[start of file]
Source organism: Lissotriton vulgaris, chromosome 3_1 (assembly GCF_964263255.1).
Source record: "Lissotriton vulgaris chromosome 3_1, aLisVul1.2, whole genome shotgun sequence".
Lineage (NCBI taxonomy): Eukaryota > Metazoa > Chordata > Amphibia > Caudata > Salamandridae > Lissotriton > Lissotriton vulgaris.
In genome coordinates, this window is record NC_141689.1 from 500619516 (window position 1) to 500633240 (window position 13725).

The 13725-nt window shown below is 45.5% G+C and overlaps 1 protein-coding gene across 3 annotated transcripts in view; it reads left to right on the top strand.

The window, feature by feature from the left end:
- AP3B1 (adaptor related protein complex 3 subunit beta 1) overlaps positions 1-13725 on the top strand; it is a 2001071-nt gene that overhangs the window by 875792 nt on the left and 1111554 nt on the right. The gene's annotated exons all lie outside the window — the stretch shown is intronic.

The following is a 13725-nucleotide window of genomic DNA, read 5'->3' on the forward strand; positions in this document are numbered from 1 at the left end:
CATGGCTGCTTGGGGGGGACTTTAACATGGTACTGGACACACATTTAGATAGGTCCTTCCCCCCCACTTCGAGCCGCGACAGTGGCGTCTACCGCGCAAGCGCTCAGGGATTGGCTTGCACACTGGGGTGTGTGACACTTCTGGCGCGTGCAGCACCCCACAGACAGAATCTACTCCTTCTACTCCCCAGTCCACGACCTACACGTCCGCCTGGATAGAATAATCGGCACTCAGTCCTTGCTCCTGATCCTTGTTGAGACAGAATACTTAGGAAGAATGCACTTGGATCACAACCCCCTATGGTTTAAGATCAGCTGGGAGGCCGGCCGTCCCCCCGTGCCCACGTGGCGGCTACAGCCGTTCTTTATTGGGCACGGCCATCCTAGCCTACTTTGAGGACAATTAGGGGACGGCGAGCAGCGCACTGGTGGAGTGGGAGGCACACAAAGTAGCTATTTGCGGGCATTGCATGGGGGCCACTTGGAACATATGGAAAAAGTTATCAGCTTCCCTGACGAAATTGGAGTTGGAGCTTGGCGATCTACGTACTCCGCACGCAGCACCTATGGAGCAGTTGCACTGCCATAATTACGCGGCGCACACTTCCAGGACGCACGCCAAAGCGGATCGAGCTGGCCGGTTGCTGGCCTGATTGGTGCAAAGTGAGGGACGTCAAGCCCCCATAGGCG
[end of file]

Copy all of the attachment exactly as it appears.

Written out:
Source organism: Lissotriton vulgaris, chromosome 3_1 (assembly GCF_964263255.1).
Source record: "Lissotriton vulgaris chromosome 3_1, aLisVul1.2, whole genome shotgun sequence".
Lineage (NCBI taxonomy): Eukaryota > Metazoa > Chordata > Amphibia > Caudata > Salamandridae > Lissotriton > Lissotriton vulgaris.
In genome coordinates, this window is record NC_141689.1 from 500619516 (window position 1) to 500633240 (window position 13725).

The 13725-nt window shown below is 45.5% G+C and overlaps 1 protein-coding gene across 3 annotated transcripts in view; it reads left to right on the top strand.

The window, feature by feature from the left end:
- AP3B1 (adaptor related protein complex 3 subunit beta 1) overlaps positions 1-13725 on the top strand; it is a 2001071-nt gene that overhangs the window by 875792 nt on the left and 1111554 nt on the right. The gene's annotated exons all lie outside the window — the stretch shown is intronic.

The following is a 13725-nucleotide window of genomic DNA, read 5'->3' on the forward strand; positions in this document are numbered from 1 at the left end:
CATGGCTGCTTGGGGGGGACTTTAACATGGTACTGGACACACATTTAGATAGGTCCTTCCCCCCCACTTCGAGCCGCGACAGTGGCGTCTACCGCGCAAGCGCTCAGGGATTGGCTTGCACACTGGGGTGTGTGACACTTCTGGCGCGTGCAGCACCCCACAGACAGAATCTACTCCTTCTACTCCCCAGTCCACGACCTACACGTCCGCCTGGATAGAATAATCGGCACTCAGTCCTTGCTCCTGATCCTTGTTGAGACAGAATACTTAGGAAGAATGCACTTGGATCACAACCCCCTATGGTTTAAGATCAGCTGGGAGGCCGGCCGTCCCCCCGTGCCCACGTGGCGGCTACAGCCGTTCTTTATTGGGCACGGCCATCCTAGCCTACTTTGAGGACAATTAGGGGACGGCGAGCAGCGCACTGGTGGAGTGGGAGGCACACAAAGTAGCTATTTGCGGGCATTGCATGGGGGCCACTTGGAACATATGGAAAAAGTTATCAGCTTCCCTGACGAAATTGGAGTTGGAGCTTGGCGATCTACGTACTCCGCACGCAGCACCTATGGAGCAGTTGCACTGCCATAATTACGCGGCGCACACTTCCAGGACGCACGCCAAAGCGGATCGAGCTGGCCGGTTGCTGGCCTGATTGGTGCAAAGTGAGGGACGTCAAGCCCCCATAGGCG